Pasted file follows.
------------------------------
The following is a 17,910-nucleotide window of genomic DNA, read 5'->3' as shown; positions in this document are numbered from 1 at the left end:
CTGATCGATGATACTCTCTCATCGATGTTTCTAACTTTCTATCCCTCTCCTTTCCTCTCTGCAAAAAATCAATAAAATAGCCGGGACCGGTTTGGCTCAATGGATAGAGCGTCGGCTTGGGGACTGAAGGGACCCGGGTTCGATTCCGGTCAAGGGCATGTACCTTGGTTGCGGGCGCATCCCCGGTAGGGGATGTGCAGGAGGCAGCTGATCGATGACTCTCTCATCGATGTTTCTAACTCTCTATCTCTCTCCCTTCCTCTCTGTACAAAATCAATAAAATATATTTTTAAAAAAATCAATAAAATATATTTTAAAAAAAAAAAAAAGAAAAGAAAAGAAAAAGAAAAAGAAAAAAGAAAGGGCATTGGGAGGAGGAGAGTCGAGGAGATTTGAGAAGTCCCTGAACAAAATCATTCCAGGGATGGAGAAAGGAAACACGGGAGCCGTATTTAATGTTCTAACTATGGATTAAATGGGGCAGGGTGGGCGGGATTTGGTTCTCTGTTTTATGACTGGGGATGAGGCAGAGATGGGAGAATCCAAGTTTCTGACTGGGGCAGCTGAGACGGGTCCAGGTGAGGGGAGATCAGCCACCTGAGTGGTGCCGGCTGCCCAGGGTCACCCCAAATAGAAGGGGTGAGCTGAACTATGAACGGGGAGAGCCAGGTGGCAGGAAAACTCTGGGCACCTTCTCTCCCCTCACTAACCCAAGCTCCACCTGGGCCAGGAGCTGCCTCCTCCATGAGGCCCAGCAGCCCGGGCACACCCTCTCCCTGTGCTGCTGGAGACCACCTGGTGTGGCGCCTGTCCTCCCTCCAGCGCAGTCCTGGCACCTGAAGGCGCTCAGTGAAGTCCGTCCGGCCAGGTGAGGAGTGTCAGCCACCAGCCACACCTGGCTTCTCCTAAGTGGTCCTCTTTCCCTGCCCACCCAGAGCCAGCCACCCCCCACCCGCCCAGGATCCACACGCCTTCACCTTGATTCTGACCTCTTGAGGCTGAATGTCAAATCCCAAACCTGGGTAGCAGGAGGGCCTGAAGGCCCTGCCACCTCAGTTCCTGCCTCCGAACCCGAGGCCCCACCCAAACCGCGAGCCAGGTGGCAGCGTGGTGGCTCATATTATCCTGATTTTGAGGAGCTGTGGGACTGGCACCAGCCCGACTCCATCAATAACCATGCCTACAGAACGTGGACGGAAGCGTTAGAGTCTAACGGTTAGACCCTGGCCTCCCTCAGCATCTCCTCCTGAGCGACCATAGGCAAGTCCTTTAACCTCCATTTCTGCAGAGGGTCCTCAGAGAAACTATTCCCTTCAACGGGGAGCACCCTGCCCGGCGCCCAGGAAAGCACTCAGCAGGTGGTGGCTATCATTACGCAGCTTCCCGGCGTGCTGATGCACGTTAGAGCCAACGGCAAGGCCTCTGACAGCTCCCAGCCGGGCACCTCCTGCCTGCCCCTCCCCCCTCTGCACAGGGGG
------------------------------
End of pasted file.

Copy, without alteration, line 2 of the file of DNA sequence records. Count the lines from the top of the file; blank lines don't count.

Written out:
CTGATCGATGATACTCTCTCATCGATGTTTCTAACTTTCTATCCCTCTCCTTTCCTCTCTGCAAAAAATCAATAAAATAGCCGGGACCGGTTTGGCTCAATGGATAGAGCGTCGGCTTGGGGACTGAAGGGACCCGGGTTCGATTCCGGTCAAGGGCATGTACCTTGGTTGCGGGCGCATCCCCGGTAGGGGATGTGCAGGAGGCAGCTGATCGATGACTCTCTCATCGATGTTTCTAACTCTCTATCTCTCTCCCTTCCTCTCTGTACAAAATCAATAAAATATATTTTTAAAAAAATCAATAAAATATATTTTAAAAAAAAAAAAAAGAAAAGAAAAGAAAAAGAAAAAGAAAAAAGAAAGGGCATTGGGAGGAGGAGAGTCGAGGAGATTTGAGAAGTCCCTGAACAAAATCATTCCAGGGATGGAGAAAGGAAACACGGGAGCCGTATTTAATGTTCTAACTATGGATTAAATGGGGCAGGGTGGGCGGGATTTGGTTCTCTGTTTTATGACTGGGGATGAGGCAGAGATGGGAGAATCCAAGTTTCTGACTGGGGCAGCTGAGACGGGTCCAGGTGAGGGGAGATCAGCCACCTGAGTGGTGCCGGCTGCCCAGGGTCACCCCAAATAGAAGGGGTGAGCTGAACTATGAACGGGGAGAGCCAGGTGGCAGGAAAACTCTGGGCACCTTCTCTCCCCTCACTAACCCAAGCTCCACCTGGGCCAGGAGCTGCCTCCTCCATGAGGCCCAGCAGCCCGGGCACACCCTCTCCCTGTGCTGCTGGAGACCACCTGGTGTGGCGCCTGTCCTCCCTCCAGCGCAGTCCTGGCACCTGAAGGCGCTCAGTGAAGTCCGTCCGGCCAGGTGAGGAGTGTCAGCCACCAGCCACACCTGGCTTCTCCTAAGTGGTCCTCTTTCCCTGCCCACCCAGAGCCAGCCACCCCCCACCCGCCCAGGATCCACACGCCTTCACCTTGATTCTGACCTCTTGAGGCTGAATGTCAAATCCCAAACCTGGGTAGCAGGAGGGCCTGAAGGCCCTGCCACCTCAGTTCCTGCCTCCGAACCCGAGGCCCCACCCAAACCGCGAGCCAGGTGGCAGCGTGGTGGCTCATATTATCCTGATTTTGAGGAGCTGTGGGACTGGCACCAGCCCGACTCCATCAATAACCATGCCTACAGAACGTGGACGGAAGCGTTAGAGTCTAACGGTTAGACCCTGGCCTCCCTCAGCATCTCCTCCTGAGCGACCATAGGCAAGTCCTTTAACCTCCATTTCTGCAGAGGGTCCTCAGAGAAACTATTCCCTTCAACGGGGAGCACCCTGCCCGGCGCCCAGGAAAGCACTCAGCAGGTGGTGGCTATCATTACGCAGCTTCCCGGCGTGCTGATGCACGTTAGAGCCAACGGCAAGGCCTCTGACAGCTCCCAGCCGGGCACCTCCTGCCTGCCCCTCCCCCCTCTGCACAGGGGG